We’ve seen a significant rise recently in customers wanting to understand their own carbon impact and so requesting the emissions data for their shipments. Whilst we have been using the government approved method for some time, we are now onto the more complex phase II, which is automation. This will enable us to present to customers proactively the data at any time and the process towards this has begun this week (more on this soon).
This works with the recently introduced standard ISO 14083 and new regulations expected where scope 3 emissions reporting will be required from logistics companies.
Any ISO standard is complex as we know first-hand, and trying to make it simple is by its very nature, often difficult. However, we are aiming to simplify things as best we can with a short paper due soon so stay tuned.
In the meantime, do not be alarmed, the following is readable and not too heavy,.
In March of 2023, the ISO 14083 standard officially took effect, introducing a globally harmonized approach for measuring and reporting greenhouse gas emissions within multimodal and worldwide transportation networks.
Paving the Way for a Universal Carbon Accounting Standard
The introduction of ISO 14083 signifies a pivotal moment in the global standardization of greenhouse gas emissions accounting and reporting in the logistics sector. This standard builds upon a decade of development and incorporates established accounting principles such as EN 16258, GHG Protocol, and the GLEC framework for accounting and reporting logistics emissions.
- Unveiling the Scope of ISO 14083: What’s Encompassed?
ISO 14083 serves as a comprehensive guideline that outlines the essential steps for collecting, calculating, and reporting greenhouse gas emissions within a global supply chain. It addresses crucial aspects of the transport chain, including:
Covered Transport Modes: Regardless of whether it’s air, rail, road, sea, the ISO standard provides specific guidelines for data collection and reporting. It offers detailed distinctions between mandatory, voluntary, and excluded data elements, simplifying the process for companies to determine what’s vital for their calculations.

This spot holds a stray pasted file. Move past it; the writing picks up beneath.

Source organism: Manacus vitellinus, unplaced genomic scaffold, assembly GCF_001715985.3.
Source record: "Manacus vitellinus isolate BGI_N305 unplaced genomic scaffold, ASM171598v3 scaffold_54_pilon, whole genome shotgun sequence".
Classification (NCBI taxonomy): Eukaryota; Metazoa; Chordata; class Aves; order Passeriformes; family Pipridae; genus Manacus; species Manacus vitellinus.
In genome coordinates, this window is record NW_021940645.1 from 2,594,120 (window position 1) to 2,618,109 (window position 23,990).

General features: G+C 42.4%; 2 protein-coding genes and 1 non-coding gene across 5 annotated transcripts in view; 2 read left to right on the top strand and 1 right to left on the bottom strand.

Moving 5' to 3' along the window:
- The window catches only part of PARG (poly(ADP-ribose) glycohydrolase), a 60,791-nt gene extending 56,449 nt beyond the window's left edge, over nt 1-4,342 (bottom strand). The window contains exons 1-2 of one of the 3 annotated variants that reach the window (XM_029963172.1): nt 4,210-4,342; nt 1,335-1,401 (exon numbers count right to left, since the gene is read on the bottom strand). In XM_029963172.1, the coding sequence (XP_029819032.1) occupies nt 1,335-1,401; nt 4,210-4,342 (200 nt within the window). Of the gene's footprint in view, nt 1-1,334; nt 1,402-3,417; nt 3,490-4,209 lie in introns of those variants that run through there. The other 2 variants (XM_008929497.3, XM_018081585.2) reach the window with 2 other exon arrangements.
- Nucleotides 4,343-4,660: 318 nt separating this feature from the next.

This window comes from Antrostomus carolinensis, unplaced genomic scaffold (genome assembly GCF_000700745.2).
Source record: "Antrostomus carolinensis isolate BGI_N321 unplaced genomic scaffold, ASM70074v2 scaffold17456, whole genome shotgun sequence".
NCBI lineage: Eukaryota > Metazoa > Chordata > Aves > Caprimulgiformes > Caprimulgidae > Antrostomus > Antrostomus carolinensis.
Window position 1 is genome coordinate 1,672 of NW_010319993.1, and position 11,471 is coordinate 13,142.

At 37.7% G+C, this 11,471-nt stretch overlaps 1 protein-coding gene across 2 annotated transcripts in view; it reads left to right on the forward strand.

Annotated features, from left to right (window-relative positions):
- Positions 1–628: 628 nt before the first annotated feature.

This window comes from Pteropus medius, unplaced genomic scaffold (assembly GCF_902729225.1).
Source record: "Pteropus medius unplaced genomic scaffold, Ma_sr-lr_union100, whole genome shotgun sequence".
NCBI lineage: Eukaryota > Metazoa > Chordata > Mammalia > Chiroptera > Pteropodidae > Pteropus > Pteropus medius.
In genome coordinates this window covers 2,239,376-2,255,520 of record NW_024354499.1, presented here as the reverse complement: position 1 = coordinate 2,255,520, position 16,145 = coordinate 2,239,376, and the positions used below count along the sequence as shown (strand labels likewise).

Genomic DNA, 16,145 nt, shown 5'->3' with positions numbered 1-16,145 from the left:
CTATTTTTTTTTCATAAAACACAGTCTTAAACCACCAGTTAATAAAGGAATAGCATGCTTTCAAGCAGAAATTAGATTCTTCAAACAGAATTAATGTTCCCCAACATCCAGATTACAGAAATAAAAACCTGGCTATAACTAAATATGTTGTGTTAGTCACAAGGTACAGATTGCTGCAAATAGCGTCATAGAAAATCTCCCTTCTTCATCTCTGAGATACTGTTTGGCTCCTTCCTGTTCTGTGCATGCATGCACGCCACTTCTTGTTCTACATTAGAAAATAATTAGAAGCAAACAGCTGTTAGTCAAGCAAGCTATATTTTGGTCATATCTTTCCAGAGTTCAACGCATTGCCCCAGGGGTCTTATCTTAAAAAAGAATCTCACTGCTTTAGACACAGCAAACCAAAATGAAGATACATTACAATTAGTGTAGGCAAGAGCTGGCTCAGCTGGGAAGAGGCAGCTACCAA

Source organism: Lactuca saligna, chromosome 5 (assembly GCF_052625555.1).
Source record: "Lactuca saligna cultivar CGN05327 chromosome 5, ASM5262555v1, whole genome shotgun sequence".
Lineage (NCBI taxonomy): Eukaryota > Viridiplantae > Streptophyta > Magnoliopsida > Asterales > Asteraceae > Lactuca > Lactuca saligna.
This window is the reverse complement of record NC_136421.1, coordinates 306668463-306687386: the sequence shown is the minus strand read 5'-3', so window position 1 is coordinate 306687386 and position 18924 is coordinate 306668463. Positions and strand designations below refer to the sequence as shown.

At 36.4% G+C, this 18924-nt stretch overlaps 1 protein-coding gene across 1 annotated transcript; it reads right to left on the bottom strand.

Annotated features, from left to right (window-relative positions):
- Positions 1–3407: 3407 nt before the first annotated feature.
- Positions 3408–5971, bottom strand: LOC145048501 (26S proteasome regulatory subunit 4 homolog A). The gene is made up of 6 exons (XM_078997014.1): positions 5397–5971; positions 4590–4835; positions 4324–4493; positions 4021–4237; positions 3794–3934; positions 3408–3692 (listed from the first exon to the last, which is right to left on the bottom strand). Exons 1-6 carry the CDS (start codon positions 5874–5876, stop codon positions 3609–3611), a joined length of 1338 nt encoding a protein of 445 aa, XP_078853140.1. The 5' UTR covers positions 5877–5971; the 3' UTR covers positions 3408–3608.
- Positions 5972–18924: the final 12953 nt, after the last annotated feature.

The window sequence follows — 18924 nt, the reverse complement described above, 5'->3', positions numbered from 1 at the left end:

Types of Hubs Included: ISO 14083 acknowledges that emissions originating within transportation hubs should be accounted for as part of the transport chain. It encompasses a broad spectrum of hubs, including rail and road terminals, cross-docking sites, airport terminals, seaport terminals, and distribution centres.
Accounting for Offsetting: ISO 14083 underscores the separation of carbon offsetting actions and emissions trading from GHG emissions quantification and reporting. This means that the outcomes of offset measures or GHG emissions trading, such as the EU Emissions Trading System (ETS)* or any carbon offsetting certificates, may not be considered when quantifying and reporting GHG emissions from transport operations.
- Who Benefits from the New Standard?
This new standard holds relevance for all businesses that require or desire to calculate emissions associated with the logistic services they employ, whether owned or contracted. This includes logistic service providers, logistic operators, shippers, and others. It covers both freight and passenger transportation and associated transfer processes within hubs.